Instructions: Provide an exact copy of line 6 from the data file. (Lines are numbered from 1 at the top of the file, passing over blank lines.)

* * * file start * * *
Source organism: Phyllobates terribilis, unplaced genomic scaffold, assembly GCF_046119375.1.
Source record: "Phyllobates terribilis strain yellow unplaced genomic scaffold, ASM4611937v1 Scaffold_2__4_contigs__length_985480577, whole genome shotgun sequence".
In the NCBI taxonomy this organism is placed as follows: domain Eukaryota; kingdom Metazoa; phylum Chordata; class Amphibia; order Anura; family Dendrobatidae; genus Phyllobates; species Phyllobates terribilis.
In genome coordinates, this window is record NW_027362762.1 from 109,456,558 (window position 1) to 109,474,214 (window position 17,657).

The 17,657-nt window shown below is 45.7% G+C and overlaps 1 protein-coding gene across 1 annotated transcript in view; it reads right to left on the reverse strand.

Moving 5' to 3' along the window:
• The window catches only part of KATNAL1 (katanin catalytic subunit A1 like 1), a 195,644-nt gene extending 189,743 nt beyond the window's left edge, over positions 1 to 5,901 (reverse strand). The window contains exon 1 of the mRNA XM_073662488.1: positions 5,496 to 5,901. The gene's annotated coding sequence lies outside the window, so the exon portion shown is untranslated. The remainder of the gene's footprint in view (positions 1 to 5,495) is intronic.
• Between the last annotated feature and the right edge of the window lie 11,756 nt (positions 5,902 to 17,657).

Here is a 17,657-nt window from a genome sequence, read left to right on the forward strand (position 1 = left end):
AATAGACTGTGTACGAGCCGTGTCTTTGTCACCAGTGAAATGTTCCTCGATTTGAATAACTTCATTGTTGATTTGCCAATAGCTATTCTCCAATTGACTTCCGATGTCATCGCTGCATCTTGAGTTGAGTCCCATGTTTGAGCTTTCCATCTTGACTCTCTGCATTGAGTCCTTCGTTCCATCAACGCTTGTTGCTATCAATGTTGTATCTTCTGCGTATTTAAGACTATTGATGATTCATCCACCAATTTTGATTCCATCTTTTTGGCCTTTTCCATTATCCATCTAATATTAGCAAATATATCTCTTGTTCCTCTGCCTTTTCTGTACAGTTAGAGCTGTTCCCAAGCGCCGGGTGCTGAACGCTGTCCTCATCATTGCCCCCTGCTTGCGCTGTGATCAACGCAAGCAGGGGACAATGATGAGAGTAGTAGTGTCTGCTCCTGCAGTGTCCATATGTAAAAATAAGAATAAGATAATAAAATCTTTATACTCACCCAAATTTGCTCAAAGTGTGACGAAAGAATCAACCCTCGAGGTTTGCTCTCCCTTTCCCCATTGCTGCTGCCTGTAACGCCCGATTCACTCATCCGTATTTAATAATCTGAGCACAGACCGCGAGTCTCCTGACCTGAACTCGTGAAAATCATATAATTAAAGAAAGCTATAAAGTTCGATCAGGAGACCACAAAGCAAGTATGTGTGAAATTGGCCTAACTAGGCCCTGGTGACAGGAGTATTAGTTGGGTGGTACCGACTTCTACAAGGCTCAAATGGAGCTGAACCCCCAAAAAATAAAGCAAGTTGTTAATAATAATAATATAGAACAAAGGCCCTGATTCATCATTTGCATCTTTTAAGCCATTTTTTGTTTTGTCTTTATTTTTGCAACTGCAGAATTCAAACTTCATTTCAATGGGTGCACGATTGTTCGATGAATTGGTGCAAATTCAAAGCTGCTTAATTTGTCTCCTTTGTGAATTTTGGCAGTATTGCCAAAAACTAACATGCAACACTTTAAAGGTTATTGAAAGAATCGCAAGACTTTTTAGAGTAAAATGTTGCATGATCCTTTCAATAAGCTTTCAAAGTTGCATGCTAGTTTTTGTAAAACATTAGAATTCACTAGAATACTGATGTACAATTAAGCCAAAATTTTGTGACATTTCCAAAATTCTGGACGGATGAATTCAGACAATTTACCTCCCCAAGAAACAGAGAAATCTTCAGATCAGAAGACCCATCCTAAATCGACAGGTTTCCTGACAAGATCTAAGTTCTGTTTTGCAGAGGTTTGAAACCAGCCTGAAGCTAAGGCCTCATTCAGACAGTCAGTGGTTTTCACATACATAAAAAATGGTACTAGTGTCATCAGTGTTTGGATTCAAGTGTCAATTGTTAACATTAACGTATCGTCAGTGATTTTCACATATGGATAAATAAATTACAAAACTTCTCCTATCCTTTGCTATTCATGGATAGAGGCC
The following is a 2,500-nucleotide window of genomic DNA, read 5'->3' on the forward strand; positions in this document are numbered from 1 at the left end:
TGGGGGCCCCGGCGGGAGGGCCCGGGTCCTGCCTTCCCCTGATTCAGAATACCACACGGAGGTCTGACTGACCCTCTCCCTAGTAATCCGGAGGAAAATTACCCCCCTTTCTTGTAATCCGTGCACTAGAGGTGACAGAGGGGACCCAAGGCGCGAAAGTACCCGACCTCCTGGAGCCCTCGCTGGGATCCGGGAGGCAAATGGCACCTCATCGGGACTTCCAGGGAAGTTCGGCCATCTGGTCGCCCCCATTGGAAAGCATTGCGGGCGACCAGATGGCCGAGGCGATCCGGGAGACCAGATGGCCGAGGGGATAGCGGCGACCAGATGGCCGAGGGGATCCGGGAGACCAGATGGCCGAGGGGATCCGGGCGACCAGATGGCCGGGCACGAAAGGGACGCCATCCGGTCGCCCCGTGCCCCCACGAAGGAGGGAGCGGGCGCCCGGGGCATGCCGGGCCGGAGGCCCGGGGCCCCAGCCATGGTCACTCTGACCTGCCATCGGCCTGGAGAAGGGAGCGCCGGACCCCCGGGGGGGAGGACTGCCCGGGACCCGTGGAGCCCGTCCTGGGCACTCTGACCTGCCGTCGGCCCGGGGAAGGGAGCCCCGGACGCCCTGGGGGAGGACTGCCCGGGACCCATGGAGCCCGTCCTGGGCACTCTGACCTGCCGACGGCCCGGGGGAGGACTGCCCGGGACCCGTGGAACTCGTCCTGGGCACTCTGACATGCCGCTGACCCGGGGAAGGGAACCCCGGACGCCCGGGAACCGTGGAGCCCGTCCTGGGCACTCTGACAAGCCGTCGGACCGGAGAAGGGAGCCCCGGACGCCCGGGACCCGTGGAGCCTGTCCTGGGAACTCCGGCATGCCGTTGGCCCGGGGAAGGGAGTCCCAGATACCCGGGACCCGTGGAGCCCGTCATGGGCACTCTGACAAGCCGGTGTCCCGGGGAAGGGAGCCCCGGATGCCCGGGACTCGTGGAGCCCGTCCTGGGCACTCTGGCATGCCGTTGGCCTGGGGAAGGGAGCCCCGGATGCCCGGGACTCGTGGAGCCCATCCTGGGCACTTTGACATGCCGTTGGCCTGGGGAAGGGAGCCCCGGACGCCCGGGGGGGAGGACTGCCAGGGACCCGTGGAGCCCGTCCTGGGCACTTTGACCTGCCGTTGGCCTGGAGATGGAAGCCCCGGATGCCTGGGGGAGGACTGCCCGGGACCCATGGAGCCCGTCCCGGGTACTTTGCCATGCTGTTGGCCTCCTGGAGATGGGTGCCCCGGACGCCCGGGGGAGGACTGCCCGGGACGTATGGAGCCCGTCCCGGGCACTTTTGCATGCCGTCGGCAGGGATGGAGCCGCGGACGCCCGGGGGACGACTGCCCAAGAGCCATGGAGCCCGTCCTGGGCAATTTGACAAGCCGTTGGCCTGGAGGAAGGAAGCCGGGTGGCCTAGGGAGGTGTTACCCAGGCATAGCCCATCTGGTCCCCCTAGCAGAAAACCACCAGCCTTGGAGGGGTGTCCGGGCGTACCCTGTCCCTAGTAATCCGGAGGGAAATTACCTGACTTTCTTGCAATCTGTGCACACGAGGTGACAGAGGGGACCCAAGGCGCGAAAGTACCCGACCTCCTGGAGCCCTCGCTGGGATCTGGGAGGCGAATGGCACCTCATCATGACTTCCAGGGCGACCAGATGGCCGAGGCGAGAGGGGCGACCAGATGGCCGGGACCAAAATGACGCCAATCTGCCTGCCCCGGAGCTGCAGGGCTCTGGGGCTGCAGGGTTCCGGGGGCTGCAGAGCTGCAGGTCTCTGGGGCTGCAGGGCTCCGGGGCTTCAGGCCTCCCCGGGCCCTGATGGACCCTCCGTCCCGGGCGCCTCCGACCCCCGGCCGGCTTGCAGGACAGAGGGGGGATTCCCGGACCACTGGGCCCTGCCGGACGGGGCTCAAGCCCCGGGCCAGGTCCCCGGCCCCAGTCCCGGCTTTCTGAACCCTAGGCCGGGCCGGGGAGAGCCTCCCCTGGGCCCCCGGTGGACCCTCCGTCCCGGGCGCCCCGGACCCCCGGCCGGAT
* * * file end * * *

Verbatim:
Moving 5' to 3' along the window: